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Volunteering at Scouts is changing to help us reach more young people

Volunteering is changing to help us reach more young people

Volunteering is changing at Scouts. Read more

Discover what this means

Play River and Bank

Put your reflexes to the test in this fun warm up game.

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You’ll need

  • Cones, chalk or other markers

Before you begin

  • Use the safety checklist to help you plan and risk assess your activity. There's also more guidance to help you carry out your risk assessment, including examples. Don’t forget to make sure all young people and adults involved in the activity know how to take part safely.
  • Make sure you’ll have enough adult helpers. You may need some parents and carers to help if you’re short on helpers.

Setting up the game

  • Mark out a line in the middle of the space using cones, masking tape, chalk or a length of rope.

To watch in full screen, double click the video

Play river and bank

  1. Everyone should stand behind a line that's drawn on the floor with masking tape, chalk or similar. 
  2. When the person leading the game calls ‘river’, everyone should jump and land with both feet over the line.
  3. When the person leading the game calls ‘bank’, everyone should jump back to the other side of the line where they started.
  4. Everyone should play a few rounds like this.
  5. When everyone’s got the hang of the game, explain that when ‘bridge’ is called everyone should jump and land with one foot is on either side of the line.
  6. If anyone makes a mistake and jumps the wrong way, they’re out of the game.
  7. They should step out the game and start help to spot people making mistakes.
  8. Try calling ‘river’ or ‘bank’ twice in a row to catch people out.
  9. Everyone should keep playing until there's one or two people left.
  10. You could say congratulations to the winners, as well as to anyone who showed teamwork, helpfulness, care or determination.


This activity was about testing reflexes. Everyone should think about the other skills they used to play well. For example, they had to stay focused and alert. Did they find it hard, or easy? Were they disappointed not to win, or elated that they did win? Everyone should understand that having fun is the most important element of the game, not winning.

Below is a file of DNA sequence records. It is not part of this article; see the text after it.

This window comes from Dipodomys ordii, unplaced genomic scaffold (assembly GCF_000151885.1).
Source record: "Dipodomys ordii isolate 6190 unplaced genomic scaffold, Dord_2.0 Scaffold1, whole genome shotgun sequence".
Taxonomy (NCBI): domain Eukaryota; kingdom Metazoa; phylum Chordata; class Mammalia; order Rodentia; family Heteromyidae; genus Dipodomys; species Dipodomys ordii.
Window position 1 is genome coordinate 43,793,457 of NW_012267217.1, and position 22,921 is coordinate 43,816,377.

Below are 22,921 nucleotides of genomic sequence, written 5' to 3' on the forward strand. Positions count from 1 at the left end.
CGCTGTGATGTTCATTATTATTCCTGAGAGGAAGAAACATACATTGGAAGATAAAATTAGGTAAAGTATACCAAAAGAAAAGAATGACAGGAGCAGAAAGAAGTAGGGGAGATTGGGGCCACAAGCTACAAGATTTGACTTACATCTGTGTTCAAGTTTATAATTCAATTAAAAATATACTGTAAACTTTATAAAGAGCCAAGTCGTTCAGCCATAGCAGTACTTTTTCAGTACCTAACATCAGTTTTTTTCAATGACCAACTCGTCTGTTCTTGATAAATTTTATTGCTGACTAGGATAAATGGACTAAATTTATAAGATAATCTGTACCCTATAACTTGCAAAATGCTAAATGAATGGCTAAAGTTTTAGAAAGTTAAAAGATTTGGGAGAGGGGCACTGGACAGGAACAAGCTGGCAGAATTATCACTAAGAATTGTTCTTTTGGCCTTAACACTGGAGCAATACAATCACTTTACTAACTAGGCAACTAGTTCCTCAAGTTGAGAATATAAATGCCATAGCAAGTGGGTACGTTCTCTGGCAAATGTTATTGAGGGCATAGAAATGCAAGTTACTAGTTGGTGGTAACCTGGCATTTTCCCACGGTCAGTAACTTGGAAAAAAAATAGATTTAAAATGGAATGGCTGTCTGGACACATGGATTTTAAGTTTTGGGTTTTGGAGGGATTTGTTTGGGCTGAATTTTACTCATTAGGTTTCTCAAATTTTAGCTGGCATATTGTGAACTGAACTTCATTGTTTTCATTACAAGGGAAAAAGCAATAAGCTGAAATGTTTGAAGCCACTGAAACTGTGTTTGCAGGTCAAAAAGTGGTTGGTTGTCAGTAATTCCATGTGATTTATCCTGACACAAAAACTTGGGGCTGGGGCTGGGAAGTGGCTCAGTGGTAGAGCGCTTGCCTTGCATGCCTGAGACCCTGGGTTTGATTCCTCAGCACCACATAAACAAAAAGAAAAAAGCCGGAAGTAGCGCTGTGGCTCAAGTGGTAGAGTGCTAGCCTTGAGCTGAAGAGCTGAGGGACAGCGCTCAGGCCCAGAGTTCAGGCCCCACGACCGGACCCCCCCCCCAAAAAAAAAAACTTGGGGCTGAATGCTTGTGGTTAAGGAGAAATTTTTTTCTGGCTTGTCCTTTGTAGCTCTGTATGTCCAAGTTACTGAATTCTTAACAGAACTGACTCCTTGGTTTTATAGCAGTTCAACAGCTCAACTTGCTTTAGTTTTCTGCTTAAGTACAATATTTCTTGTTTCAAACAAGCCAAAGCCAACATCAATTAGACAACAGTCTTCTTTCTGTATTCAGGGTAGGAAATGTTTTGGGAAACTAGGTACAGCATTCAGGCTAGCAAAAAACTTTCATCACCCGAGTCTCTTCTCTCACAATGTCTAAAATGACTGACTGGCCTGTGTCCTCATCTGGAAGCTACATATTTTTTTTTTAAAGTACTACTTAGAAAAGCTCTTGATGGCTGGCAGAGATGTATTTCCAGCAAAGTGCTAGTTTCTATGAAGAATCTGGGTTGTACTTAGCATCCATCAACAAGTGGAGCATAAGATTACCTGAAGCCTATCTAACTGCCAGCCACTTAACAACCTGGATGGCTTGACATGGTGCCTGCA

All activities must be safely managed. You must complete a thorough risk assessment and take appropriate steps to reduce risk. Use the safety checklist to help you plan and risk assess your activity. Always get approval for the activity, and have suitable supervision and an InTouch process.

Active games

The game area should be free of hazards. Explain the rules of the game clearly and have a clear way to communicate that the game must stop when needed. Take a look at our guidance on running active games safely.

  • You can change the speed you call the instructions – start slow, then build it up.
  • You don’t have to get people out. People could just correct their mistake and keep playing, especially if you want to use it as a warm-up game.
  • Why not see if anyone can think of other actions you can add into the game?

Adapt the actions to suit the needs of your group, such as by having people move to sides of the room rather than jumping over a rope.

All Scout activities should be inclusive and accessible.

You could use this game as part of your warm-up along with Mirror me: the warm-up, before taking part in some other sports or athletics activities.